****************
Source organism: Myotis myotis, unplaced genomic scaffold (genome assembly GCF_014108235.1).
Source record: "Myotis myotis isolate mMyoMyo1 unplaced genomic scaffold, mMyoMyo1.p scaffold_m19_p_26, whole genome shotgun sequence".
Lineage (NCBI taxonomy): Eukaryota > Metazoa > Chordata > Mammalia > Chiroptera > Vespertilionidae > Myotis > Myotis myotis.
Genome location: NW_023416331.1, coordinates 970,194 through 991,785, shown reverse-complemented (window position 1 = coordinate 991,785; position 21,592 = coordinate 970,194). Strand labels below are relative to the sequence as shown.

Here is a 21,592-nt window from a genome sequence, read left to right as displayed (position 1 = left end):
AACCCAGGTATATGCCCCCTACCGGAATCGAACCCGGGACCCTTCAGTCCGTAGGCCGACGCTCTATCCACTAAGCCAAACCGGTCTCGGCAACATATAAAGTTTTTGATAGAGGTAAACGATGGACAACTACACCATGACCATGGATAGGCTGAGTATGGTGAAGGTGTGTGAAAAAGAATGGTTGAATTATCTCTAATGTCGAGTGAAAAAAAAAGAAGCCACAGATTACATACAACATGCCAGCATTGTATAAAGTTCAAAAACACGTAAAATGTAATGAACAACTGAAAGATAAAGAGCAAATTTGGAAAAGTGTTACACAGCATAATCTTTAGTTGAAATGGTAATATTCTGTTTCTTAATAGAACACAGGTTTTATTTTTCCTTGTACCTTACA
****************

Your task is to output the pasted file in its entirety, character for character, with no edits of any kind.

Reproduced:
Source organism: Myotis myotis, unplaced genomic scaffold (genome assembly GCF_014108235.1).
Source record: "Myotis myotis isolate mMyoMyo1 unplaced genomic scaffold, mMyoMyo1.p scaffold_m19_p_26, whole genome shotgun sequence".
Lineage (NCBI taxonomy): Eukaryota > Metazoa > Chordata > Mammalia > Chiroptera > Vespertilionidae > Myotis > Myotis myotis.
Genome location: NW_023416331.1, coordinates 970,194 through 991,785, shown reverse-complemented (window position 1 = coordinate 991,785; position 21,592 = coordinate 970,194). Strand labels below are relative to the sequence as shown.

Here is a 21,592-nt window from a genome sequence, read left to right as displayed (position 1 = left end):
AACCCAGGTATATGCCCCCTACCGGAATCGAACCCGGGACCCTTCAGTCCGTAGGCCGACGCTCTATCCACTAAGCCAAACCGGTCTCGGCAACATATAAAGTTTTTGATAGAGGTAAACGATGGACAACTACACCATGACCATGGATAGGCTGAGTATGGTGAAGGTGTGTGAAAAAGAATGGTTGAATTATCTCTAATGTCGAGTGAAAAAAAAAGAAGCCACAGATTACATACAACATGCCAGCATTGTATAAAGTTCAAAAACACGTAAAATGTAATGAACAACTGAAAGATAAAGAGCAAATTTGGAAAAGTGTTACACAGCATAATCTTTAGTTGAAATGGTAATATTCTGTTTCTTAATAGAACACAGGTTTTATTTTTCCTTGTACCTTACA